Photographic prints taken with a single lens camera present a two-dimensional image. It has been generally believed that one cannot make a hologram from a photographic print. Some contrast enhancement of black and white photographs has been obtained using the well-known process of unsharp masking, but no process is known for displaying normal color photographic prints (traditional or digital) with a three-dimensional effect. Nor is there a known process for displaying digital photographs with a three-dimensional effect.
In some commercial sales efforts, salespersons provide color photocopies of photographs to potential customers. For example, real estate agents often use color photocopies to show properties to prospects. However, non-enhanced color photocopies may not be as lifelike as the salesperson desires.
Thus, there is a need for a straightforward, inexpensive process for creating a three-dimensional effect in viewing photographs and moving images, and a further need for enhancing color photocopies of photographs.
The present invention seeks to provide an image display with a three-dimensional effect, prepared from a color analog or digital photograph, or from a digital display screen.
This object is achieved in the present invention by superimposing color raster-pixel representations of the same field of view.
Generally described, the present invention provides an image display, comprising: a first color raster-pixel representation of a three-dimensional field of view, including depth information, presented on a two-dimensional base medium; and a second color raster-pixel representation of the three-dimensional field of view, including depth information, presented on a two-dimensional transparent cover medium; and being held in spaced apart, aligned relation to one another. A person looking at the image display from the side of the second representation perceives a three-dimensional effect.
Such an image display may be prepared, according to one embodiment of the invention, from a color photographic print, by making a color photocopy of the print on translucent paper, and then making another photocopy of the print on a transparency. The two photocopies are assembled so that the raster-pixel representations are aligned and spaced from one another. Alternatively, the image display may be prepared, according to another embodiment of the invention, from a color digital photograph. The image file is printed first on paper, and then on a transparency, using a color photocopier or a color laser printer. The representations differ in at least one optical characteristic, which may result, for example, from differences in the media on which they are presented or different parameters used in their creation.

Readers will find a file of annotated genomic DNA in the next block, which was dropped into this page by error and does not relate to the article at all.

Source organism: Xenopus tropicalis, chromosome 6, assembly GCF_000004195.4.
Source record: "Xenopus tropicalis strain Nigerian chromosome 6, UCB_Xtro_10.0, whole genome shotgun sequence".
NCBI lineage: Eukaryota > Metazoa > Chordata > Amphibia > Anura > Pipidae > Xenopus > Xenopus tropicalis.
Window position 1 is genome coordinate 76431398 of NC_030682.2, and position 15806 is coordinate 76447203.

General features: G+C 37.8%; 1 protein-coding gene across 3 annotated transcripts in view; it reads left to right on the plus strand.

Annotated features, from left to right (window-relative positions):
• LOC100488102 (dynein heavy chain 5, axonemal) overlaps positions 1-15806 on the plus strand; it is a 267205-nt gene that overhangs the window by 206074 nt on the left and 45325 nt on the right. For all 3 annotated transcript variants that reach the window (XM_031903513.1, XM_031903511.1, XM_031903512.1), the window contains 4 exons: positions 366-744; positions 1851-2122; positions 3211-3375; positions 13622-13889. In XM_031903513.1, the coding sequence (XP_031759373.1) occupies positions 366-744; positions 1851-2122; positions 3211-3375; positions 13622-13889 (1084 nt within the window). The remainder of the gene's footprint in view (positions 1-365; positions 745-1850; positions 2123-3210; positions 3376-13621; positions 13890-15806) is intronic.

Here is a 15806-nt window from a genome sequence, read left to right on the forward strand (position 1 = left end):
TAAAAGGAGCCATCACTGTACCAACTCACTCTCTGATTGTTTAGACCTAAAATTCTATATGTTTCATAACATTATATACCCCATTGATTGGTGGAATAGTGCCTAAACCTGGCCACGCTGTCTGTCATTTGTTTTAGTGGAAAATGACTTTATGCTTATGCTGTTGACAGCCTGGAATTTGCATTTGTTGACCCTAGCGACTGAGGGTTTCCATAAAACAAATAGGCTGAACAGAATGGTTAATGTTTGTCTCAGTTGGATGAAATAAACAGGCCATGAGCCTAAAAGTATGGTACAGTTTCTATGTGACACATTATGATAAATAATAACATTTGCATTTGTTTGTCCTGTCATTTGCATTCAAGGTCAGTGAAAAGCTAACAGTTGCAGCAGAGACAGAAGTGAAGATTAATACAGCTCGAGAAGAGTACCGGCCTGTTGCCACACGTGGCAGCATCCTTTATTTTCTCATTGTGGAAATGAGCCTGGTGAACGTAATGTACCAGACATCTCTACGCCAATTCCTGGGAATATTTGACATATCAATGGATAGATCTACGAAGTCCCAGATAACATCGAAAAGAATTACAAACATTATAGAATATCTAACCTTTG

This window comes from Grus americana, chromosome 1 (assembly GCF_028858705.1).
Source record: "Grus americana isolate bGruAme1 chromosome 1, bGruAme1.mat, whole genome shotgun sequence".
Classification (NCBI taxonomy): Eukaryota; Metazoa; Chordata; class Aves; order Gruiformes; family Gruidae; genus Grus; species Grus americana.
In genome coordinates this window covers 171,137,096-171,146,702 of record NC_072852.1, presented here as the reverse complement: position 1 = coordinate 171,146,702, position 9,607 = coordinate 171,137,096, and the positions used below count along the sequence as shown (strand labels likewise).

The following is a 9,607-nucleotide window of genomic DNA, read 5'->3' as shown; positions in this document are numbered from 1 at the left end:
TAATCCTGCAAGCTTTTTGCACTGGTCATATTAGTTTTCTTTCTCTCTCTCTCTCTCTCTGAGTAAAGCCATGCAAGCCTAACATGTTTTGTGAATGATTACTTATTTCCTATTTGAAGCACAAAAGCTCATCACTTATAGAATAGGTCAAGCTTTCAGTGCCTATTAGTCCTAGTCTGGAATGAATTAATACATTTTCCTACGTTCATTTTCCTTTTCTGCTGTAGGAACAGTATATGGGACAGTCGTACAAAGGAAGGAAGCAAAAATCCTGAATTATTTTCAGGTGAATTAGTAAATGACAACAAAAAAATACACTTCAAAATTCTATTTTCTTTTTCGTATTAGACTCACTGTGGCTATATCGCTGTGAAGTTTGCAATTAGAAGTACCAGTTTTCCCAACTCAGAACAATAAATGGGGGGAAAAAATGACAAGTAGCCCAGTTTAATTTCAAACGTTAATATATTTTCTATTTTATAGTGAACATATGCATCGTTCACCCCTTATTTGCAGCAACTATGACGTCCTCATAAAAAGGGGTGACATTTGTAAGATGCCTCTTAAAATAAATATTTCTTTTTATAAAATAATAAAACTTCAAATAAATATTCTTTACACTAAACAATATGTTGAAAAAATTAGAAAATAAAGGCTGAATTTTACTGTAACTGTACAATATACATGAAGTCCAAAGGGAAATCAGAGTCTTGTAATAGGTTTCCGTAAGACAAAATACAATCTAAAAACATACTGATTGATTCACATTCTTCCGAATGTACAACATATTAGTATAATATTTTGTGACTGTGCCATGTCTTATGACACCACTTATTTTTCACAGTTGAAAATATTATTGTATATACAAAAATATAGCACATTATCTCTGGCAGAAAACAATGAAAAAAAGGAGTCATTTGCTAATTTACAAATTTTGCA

In both of the foregoing embodiments, the two representations preferably are spaced from about 0.03 to about 0.07 inch. This spacing may be provided by the thickness of the transparency or by one or more spacers, preferably a layer of Lexan plastic and two layers of Mylar plastic between the Lexan and the paper photocopy. The three-dimensional effect is maximized by simultaneously back-lighting the paper photocopy to pass light through the translucent paper base medium and front lighting to direct light through the transparent cover medium while also illuminating the transparency.
In still another embodiment of the invention, an image display with a three-dimensional effect is prepared by superimposing two LCD displays of the same field of view. This embodiment provides three-dimensional moving images.
The present invention also provides a method of preparing an image display, comprising: inputting to a laser printing device a color image including depth information; printing a first raster-pixel representation of the color image on a base medium; printing a second raster-pixel representation of the color image on a transparent cover medium; aligning the representations and mounting them in spaced apart relation. The laser printing device may be, for example, a color photocopier or a color laser printer. In one embodiment, the inputting step comprises mounting a color photographic print in a frame including registration indicia, and exposing the mounted print in a color photocopier, such that the registration indicia appear on both of the representations; and wherein the aligning step comprises aligning the registration indicia. In another embodiment, the inputting step comprises sending a file containing a digital photographic image to a color laser printer or photocopier.